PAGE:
Xen will enable virtualization to expand the technology's current six per cent market share and let it become a ubiquitous technology, XenSource chief executive Peter Levine told delegates in a keynote presentation at the Linuxworld conference in San Francisco.
Virtualization has been around on mainframe systems for decades and more recently was popularized by VMware for use on industry standard x86 servers. Levine dismissed VMware because it doesn’t use hardware support that Intel and AMD have built in to their processors and doesn’t extend support into the operating system. It's also lacking in innovation because it's a close source application, he said.
"Xen Enterprise is Virtualisation for the remaining 94 per cent," Levine told delegates.
Support for virtualisation in processors and the ability to share device drivers between a virtual compartment and the system's main operating system limits the system resources required for the virtualisation technology itself.
A virtualisation server runs a regular operating system, on top of which a hypervisor is installed. The hypervisor allows the user to install numerous operating systems that run independent of each other. The technology is most commonly used to consolidate several physical servers on a single machine to increase overall system utilisation.
Illustrating the ease of use of XenSource's software, Levine claimed that he first touched the software at a company party after drinking two beers and was able to install the code and set up several virtual machines within fifteen minutes.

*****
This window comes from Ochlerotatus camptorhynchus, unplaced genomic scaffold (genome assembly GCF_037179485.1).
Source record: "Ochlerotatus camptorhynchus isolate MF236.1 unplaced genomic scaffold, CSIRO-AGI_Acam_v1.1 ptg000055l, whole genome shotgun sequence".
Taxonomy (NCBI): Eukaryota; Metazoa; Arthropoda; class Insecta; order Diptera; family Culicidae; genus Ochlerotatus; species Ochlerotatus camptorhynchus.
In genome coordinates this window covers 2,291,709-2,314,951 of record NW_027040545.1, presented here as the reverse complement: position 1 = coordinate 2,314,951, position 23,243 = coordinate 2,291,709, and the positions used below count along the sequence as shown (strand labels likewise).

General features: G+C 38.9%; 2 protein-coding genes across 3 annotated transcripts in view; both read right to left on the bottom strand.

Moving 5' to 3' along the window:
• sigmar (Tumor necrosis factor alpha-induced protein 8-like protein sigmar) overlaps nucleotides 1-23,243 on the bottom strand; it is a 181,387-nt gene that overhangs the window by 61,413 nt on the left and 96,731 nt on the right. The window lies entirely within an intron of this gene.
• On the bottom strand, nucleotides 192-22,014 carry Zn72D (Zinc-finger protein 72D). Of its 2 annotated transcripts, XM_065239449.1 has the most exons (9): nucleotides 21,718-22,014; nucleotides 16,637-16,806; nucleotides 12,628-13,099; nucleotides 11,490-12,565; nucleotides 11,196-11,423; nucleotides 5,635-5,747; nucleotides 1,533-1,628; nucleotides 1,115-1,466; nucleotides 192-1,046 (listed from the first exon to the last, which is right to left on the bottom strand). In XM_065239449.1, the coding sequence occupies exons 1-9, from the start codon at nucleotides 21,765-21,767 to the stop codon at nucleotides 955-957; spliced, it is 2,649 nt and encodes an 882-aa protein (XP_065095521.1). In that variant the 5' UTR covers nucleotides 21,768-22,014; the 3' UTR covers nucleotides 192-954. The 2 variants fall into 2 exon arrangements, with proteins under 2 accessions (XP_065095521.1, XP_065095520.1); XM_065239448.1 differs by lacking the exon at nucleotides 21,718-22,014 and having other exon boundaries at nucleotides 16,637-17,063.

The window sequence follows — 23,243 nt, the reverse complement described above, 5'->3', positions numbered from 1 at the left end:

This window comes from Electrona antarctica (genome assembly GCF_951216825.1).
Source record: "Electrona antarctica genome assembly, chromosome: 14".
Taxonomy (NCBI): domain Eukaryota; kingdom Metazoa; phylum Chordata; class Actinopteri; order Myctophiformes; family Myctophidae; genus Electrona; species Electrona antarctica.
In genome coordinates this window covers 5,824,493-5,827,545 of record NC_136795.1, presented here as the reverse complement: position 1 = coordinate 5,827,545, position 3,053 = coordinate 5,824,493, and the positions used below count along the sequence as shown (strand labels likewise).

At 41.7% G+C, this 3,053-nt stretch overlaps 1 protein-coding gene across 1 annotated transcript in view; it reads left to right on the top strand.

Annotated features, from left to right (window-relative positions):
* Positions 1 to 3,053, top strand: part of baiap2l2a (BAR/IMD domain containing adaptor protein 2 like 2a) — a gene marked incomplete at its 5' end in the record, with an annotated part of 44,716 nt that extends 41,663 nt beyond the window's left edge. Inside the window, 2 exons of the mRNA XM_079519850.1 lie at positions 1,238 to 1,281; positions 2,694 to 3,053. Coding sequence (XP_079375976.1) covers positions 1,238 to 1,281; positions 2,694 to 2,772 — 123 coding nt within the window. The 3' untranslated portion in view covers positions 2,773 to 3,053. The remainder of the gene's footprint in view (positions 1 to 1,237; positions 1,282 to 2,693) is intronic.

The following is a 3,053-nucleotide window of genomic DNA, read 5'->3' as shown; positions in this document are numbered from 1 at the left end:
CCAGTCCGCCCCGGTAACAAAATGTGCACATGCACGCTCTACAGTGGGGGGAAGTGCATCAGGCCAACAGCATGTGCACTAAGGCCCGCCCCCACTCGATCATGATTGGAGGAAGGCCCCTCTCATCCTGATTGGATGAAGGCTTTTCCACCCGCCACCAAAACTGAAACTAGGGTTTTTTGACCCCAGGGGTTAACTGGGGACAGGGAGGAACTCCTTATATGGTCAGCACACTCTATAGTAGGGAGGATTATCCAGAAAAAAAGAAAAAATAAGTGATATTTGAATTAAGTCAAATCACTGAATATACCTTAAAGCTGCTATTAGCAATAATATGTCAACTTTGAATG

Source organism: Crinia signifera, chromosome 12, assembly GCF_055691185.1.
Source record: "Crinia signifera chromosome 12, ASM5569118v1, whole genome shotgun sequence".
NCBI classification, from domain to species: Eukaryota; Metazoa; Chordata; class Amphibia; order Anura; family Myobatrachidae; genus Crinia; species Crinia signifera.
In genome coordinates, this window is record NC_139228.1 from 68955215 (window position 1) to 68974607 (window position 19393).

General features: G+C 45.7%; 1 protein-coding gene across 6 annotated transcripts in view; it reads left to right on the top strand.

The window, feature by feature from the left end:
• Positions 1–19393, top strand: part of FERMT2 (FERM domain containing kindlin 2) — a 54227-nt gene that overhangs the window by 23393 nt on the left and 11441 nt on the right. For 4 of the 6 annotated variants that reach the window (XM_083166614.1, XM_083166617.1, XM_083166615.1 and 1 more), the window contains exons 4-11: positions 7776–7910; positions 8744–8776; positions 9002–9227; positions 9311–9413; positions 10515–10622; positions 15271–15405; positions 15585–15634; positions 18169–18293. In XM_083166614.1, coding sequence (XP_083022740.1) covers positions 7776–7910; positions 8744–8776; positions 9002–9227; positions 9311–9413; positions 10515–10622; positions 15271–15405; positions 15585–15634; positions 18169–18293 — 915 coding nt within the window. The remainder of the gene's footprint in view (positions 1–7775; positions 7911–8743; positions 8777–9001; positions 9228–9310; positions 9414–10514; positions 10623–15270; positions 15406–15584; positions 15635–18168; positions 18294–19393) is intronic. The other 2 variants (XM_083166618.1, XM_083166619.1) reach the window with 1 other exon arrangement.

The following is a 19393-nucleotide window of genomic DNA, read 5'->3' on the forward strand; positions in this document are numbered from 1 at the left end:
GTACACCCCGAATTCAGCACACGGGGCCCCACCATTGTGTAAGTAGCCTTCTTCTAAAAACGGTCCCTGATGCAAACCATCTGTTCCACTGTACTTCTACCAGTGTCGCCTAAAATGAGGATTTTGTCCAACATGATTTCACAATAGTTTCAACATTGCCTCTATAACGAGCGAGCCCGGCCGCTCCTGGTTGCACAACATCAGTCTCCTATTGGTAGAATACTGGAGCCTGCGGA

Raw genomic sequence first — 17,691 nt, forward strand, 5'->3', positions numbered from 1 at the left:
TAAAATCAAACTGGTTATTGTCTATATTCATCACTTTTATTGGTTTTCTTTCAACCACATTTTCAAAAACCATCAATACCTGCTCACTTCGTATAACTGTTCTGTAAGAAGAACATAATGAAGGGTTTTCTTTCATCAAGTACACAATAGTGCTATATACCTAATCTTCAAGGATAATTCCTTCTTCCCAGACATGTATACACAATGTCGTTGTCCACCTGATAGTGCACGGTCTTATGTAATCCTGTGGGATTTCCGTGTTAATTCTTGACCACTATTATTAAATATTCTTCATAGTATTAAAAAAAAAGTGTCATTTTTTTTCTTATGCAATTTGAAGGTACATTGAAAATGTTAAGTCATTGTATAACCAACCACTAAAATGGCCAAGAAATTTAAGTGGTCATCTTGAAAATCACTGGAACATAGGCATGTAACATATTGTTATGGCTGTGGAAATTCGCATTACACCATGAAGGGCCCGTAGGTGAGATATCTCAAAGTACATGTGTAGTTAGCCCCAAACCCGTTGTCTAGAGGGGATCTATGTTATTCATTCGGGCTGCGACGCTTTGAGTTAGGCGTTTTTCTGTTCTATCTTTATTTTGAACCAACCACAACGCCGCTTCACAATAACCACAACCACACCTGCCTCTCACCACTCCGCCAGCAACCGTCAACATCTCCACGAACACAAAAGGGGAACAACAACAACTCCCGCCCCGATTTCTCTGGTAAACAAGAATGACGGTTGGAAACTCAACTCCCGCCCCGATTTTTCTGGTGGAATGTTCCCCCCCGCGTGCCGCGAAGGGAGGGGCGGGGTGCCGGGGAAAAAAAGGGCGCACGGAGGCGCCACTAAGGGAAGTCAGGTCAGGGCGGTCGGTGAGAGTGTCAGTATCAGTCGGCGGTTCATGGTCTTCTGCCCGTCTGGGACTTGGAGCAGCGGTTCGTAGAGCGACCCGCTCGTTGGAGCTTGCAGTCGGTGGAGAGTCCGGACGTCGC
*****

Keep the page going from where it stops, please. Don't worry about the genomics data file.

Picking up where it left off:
"We joked that one of the promotions that we were going to do was a CD and two cans of Guinness."
XenSource offers a commercial implementation of the open source Xen technology that was developed at the University of Cambridge.
Several operating systems are building in support for the technology, includi ng Novell's SuSE, Red Hat and Novell. Microsoft also has promised to build in support for the technology in its forthcoming version of Windows Server.
The operating system specific implementations of Xen are useful for homogeneous data centres where all servers run the same operating system. XenSource is aiming to set an independent industry standard. The company effectively ships its own Linux distribution with a hypervisor, on top of which enterprises can install their servers such as Windows, Linux or Solaris. The company also plan to offer extension packs that extend Xen into Red Hat, Novell and Solaris as well as Windows Longhorn Server.
Although virtualisation today is mostly used for server consolidation, it has potential applications in other areas too, said Levine.
Enterprises could use virtual systems as a hybrid form of thin client computing where a local desktop system still has a full-blown operating system, but the actual applications and data are stored as a virtual system on a company server.
Users looking for bolstered security could also choose to run applications in a stand alone virtual compartment that is disposed after the user session. This could for instance contain viruses that a user downloads while browsing the internet.
Xensource prepares for ubiquitous virtualisation
By Tom Sanders on Aug 18, 2006 10:34AM